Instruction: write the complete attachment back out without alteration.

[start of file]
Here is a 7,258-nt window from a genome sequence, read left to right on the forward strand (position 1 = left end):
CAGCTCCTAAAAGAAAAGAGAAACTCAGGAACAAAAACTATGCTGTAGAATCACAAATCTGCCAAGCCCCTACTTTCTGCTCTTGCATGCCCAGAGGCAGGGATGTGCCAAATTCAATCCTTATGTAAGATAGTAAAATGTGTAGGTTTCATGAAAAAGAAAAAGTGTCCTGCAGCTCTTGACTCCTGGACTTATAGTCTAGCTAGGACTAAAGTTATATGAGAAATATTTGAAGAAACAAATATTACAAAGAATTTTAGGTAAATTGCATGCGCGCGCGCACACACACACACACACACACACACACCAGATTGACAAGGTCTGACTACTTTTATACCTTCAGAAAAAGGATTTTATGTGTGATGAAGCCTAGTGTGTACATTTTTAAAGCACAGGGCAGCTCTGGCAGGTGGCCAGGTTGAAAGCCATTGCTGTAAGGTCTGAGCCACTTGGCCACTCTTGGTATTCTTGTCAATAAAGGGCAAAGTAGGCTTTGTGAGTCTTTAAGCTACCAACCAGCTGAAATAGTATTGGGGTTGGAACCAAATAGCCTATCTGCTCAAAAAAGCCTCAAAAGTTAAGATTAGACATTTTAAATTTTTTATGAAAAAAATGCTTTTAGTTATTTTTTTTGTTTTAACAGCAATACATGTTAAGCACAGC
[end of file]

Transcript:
Here is a 7,258-nt window from a genome sequence, read left to right on the forward strand (position 1 = left end):
CAGCTCCTAAAAGAAAAGAGAAACTCAGGAACAAAAACTATGCTGTAGAATCACAAATCTGCCAAGCCCCTACTTTCTGCTCTTGCATGCCCAGAGGCAGGGATGTGCCAAATTCAATCCTTATGTAAGATAGTAAAATGTGTAGGTTTCATGAAAAAGAAAAAGTGTCCTGCAGCTCTTGACTCCTGGACTTATAGTCTAGCTAGGACTAAAGTTATATGAGAAATATTTGAAGAAACAAATATTACAAAGAATTTTAGGTAAATTGCATGCGCGCGCGCACACACACACACACACACACACACACCAGATTGACAAGGTCTGACTACTTTTATACCTTCAGAAAAAGGATTTTATGTGTGATGAAGCCTAGTGTGTACATTTTTAAAGCACAGGGCAGCTCTGGCAGGTGGCCAGGTTGAAAGCCATTGCTGTAAGGTCTGAGCCACTTGGCCACTCTTGGTATTCTTGTCAATAAAGGGCAAAGTAGGCTTTGTGAGTCTTTAAGCTACCAACCAGCTGAAATAGTATTGGGGTTGGAACCAAATAGCCTATCTGCTCAAAAAAGCCTCAAAAGTTAAGATTAGACATTTTAAATTTTTTATGAAAAAAATGCTTTTAGTTATTTTTTTTGTTTTAACAGCAATACATGTTAAGCACAGC